This story from Better Start Bradford is brilliant. Read more
- Choosing the right service - using your NHS wisely
- Medicines waste - Don't use it? Don't order it.
- Buying your own medicines
- Online services for patients
- Children's health
- GP services
- Heart health
- Hospital services
- Learning disabilities
- Managing your own health
- Maternal health
- Mental health
- Men's health
- Patient support line
- Ramadan health
- Urgent and emergency care
- Summer health
- Winter health
- Women's health
Cancer is one of the biggest killers in the UK. One in two people born in the UK after 1960 will be diagnosed with some form of cancer during their lifetime. Anyone can develop cancer, but it becomes more common as we get older.
Your risk of developing cancer depends on many factors, including age, genetics and lifestyle but in some cases, the exact cause is difficult to determine. However, it is well known that two in five cancer cases in the UK each year are preventable and are linked to lifestyle factors.
Nationally, smoking is the single largest cause of cancer and nationally is responsible for nearly 20% of cancer cases. In Bradford this statistic is even higher as more than one in five of the local population are smokers. Drinking too much alcohol and being overweight is also linked to 10% of cancer cases.
Spotting cancer early will improve your survival rate, so it’s important that you recognise the signs and act. One of the best things that you can do is remember to go along for screening when you are recalled by your GP practice - it is one of the most effective ways to identify any early signs of cancer.
There are three main types of cancer screening – cervical, breast and bowel. Attending your regular cancer screening when recalled by your GP is vitally important to pick up any abnormal cell changes. The earlier any potential signs of cancer are detected, the quicker you can be diagnosed and treated – which is proven to lead to better outcomes. For more information about cancer screening, please visit the NHS Choices website.
Reducing your risk of cancer
Up to 40% of cancers in the UK could be prevented by making lifestyle changes. There are some small changes that you can make to your lifestyle which can drastically reduce your risk of being diagnosed with cancer. These include:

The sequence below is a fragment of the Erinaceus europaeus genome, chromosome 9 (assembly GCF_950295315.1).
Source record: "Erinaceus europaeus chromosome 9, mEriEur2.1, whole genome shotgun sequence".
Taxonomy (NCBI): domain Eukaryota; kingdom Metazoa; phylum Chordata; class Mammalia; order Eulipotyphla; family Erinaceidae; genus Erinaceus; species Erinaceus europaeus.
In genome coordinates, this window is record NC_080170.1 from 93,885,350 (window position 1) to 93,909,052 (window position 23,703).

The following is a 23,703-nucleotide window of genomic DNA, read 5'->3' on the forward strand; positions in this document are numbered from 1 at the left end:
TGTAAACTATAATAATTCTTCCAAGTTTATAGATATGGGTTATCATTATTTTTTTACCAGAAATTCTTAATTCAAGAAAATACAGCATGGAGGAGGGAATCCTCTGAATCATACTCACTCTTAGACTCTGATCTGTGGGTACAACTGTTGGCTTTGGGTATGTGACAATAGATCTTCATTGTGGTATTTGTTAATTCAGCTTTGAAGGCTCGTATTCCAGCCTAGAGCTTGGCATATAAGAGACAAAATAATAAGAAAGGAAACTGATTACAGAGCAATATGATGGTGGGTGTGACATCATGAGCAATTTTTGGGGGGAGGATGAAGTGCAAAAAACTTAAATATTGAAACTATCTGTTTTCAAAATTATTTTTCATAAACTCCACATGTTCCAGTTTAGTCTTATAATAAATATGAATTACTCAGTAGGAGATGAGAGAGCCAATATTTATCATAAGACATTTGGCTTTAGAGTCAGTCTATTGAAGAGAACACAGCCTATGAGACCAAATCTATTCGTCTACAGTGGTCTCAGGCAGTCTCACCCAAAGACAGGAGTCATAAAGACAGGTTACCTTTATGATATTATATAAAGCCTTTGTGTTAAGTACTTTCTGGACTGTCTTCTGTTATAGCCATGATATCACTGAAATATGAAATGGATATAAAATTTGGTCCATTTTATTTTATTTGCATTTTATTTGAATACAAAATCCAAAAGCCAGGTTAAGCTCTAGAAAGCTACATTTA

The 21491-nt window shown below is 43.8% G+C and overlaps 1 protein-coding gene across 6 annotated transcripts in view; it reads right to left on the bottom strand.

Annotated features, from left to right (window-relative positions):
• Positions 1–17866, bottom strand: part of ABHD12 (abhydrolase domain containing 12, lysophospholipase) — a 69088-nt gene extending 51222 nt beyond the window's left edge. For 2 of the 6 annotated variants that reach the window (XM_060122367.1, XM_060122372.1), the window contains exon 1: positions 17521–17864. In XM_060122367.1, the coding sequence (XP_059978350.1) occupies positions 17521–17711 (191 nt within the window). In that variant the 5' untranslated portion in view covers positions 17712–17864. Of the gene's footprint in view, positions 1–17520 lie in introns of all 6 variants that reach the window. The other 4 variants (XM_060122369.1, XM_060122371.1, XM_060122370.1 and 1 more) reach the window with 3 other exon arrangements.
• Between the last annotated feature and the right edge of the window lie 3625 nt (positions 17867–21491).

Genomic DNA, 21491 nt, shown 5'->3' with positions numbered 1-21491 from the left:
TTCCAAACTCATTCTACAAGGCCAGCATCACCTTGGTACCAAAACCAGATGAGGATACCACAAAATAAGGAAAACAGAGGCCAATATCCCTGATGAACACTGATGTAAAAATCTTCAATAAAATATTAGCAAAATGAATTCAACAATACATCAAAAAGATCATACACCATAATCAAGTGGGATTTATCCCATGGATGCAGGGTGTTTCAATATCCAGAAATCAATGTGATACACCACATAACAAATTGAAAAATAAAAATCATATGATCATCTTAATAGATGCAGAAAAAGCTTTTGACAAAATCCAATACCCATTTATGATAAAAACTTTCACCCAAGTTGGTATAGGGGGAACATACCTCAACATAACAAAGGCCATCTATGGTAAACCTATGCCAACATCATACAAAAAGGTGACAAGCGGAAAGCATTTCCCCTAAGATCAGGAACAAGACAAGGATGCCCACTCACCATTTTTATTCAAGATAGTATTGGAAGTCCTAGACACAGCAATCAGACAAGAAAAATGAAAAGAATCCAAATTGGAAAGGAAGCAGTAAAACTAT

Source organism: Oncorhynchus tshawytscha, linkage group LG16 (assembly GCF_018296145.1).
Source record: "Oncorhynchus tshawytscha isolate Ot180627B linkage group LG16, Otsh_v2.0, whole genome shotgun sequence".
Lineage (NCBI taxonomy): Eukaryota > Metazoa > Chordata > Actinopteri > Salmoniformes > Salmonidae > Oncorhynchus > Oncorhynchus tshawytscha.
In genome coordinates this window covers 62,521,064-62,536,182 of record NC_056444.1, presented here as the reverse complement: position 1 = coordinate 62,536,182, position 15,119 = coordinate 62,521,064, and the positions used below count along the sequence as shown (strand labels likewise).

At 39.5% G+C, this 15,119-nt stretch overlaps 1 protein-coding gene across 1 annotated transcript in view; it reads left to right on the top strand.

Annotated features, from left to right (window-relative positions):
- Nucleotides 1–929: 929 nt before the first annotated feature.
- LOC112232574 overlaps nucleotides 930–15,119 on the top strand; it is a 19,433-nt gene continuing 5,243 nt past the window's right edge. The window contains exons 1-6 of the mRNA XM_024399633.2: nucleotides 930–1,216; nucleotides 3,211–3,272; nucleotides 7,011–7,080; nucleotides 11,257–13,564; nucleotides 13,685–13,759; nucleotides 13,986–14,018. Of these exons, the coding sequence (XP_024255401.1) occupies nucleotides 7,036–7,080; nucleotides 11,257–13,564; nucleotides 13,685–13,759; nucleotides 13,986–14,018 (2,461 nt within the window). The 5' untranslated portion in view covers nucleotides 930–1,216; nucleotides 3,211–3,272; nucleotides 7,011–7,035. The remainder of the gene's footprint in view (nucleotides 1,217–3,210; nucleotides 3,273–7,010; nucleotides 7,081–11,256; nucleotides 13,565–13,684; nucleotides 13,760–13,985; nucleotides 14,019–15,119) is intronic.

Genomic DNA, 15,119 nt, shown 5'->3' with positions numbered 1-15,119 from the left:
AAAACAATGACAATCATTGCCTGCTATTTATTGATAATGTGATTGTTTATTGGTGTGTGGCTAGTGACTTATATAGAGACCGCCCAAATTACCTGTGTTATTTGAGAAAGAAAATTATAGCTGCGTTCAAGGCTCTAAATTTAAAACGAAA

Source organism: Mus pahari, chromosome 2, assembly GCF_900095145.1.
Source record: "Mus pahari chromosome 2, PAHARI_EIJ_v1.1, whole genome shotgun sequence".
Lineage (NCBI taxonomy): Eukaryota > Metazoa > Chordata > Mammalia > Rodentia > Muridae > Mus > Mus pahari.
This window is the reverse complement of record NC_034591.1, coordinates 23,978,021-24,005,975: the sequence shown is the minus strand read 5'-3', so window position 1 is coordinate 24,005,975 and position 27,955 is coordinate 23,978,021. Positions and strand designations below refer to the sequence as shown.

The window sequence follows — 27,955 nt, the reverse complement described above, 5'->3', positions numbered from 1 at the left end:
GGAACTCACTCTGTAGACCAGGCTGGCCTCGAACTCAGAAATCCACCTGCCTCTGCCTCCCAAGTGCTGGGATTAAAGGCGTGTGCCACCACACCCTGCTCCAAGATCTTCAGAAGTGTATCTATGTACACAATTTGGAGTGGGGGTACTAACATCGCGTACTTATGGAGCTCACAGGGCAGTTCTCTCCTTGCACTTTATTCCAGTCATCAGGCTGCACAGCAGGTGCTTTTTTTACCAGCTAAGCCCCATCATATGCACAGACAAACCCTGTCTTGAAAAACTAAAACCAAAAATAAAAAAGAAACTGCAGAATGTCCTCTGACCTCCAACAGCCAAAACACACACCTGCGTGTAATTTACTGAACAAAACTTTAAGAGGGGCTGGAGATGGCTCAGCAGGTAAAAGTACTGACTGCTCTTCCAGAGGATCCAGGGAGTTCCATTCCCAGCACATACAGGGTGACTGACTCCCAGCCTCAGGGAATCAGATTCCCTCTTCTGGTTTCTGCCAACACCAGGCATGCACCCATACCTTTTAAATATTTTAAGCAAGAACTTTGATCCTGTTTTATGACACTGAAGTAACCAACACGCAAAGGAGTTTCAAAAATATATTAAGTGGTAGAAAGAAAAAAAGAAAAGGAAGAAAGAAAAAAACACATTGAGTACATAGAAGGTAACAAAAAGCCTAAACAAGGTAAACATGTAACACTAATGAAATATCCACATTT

- stopping smoking
- maintaining a healthy weight
- eating a healthy, balanced diet
- reducing your alcohol intake
- keeping physically active, and,
- reducing your time in the sun.
What are the signs of cancer?
It is always important to be aware of any unexplained changes to your body. Symptoms are often caused by non-cancerous illness but it is important to go and see your GP so that they can investigate.
There are some common signs and symptoms of cancer that you can look out for, such as unusual lumps and swelling, changes in your body’s habits and unexplained weight loss. Detailed information on the signs of cancer can be found on the NHS Choices website.
Having symptoms does not mean that you have cancer. However, it is important to see your GP if you have any symptoms. If cancer is diagnosed early, your chances of survival are much higher than if you are diagnosed late.
Cancer support services
- Bradford Cancer Support - an independent charity with centres in Bradford and Skipton. The charity provides practical and emotional support to those affected by a cancer diagnosis. The centre in Bradford is located near Bradford Royal Infirmary. You can call the centre on 01274 77 66 88 or visit the Bradford Cancer Support website for more information.
- Cancer Research UK is a national charity who aims to beat cancer sooner through research. The Cancer Research website has lots of information on the different types of cancer as well as advice on coping with cancer.
- Macmillan is a national charity who can support you and your loved ones, from the point of diagnosis through to treatment and beyond. There are lots of resources on the MacMillan website to help and support both patients and carers. Macmillan also supports more than 900 independent groups and organisations across the country. By joining a support group you can spend time with people who share or understand your experience. You can search for local support groups near you on the MacMillan website.